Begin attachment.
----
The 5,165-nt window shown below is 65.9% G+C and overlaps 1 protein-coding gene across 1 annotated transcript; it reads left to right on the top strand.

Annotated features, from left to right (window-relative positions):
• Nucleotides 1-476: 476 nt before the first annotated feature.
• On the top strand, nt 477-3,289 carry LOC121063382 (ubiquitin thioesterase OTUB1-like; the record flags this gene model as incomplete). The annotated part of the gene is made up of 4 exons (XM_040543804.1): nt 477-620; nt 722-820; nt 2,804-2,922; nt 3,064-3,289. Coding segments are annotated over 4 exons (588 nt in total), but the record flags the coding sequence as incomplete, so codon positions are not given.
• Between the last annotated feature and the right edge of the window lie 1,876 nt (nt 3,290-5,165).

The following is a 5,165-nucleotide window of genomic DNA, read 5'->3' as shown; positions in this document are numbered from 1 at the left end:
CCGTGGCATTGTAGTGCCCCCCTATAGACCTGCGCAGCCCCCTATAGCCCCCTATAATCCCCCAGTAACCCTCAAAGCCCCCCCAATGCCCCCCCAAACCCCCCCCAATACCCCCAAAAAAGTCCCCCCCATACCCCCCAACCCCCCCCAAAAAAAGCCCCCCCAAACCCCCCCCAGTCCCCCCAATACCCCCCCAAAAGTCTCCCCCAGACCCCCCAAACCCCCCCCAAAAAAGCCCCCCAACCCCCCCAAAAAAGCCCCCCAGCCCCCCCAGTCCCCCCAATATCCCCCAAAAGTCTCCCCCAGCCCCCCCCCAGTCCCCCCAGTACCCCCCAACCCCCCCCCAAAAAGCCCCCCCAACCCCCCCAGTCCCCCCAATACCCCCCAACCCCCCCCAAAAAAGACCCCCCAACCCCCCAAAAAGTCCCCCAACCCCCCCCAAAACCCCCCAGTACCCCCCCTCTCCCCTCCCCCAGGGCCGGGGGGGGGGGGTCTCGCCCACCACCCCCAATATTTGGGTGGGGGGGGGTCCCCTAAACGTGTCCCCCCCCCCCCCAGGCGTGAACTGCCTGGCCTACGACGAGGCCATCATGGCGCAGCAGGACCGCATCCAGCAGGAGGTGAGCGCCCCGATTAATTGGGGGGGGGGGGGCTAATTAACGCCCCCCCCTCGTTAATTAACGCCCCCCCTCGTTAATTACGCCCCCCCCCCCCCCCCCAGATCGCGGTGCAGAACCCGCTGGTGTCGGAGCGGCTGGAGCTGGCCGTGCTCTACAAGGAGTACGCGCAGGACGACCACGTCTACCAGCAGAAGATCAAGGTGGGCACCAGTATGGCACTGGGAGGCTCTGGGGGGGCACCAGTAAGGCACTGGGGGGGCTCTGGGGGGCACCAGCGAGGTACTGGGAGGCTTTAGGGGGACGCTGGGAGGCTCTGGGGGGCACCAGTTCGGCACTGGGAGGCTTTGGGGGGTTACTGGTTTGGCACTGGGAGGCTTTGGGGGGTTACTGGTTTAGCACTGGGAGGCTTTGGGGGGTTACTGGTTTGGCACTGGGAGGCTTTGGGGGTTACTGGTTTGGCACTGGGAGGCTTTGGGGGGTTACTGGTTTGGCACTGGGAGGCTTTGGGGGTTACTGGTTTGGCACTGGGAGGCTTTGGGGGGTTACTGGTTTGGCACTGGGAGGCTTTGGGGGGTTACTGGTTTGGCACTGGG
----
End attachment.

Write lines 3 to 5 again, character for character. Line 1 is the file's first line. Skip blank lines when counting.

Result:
• Nucleotides 1-476: 476 nt before the first annotated feature.
• On the top strand, nt 477-3,289 carry LOC121063382 (ubiquitin thioesterase OTUB1-like; the record flags this gene model as incomplete). The annotated part of the gene is made up of 4 exons (XM_040543804.1): nt 477-620; nt 722-820; nt 2,804-2,922; nt 3,064-3,289. Coding segments are annotated over 4 exons (588 nt in total), but the record flags the coding sequence as incomplete, so codon positions are not given.
• Between the last annotated feature and the right edge of the window lie 1,876 nt (nt 3,290-5,165).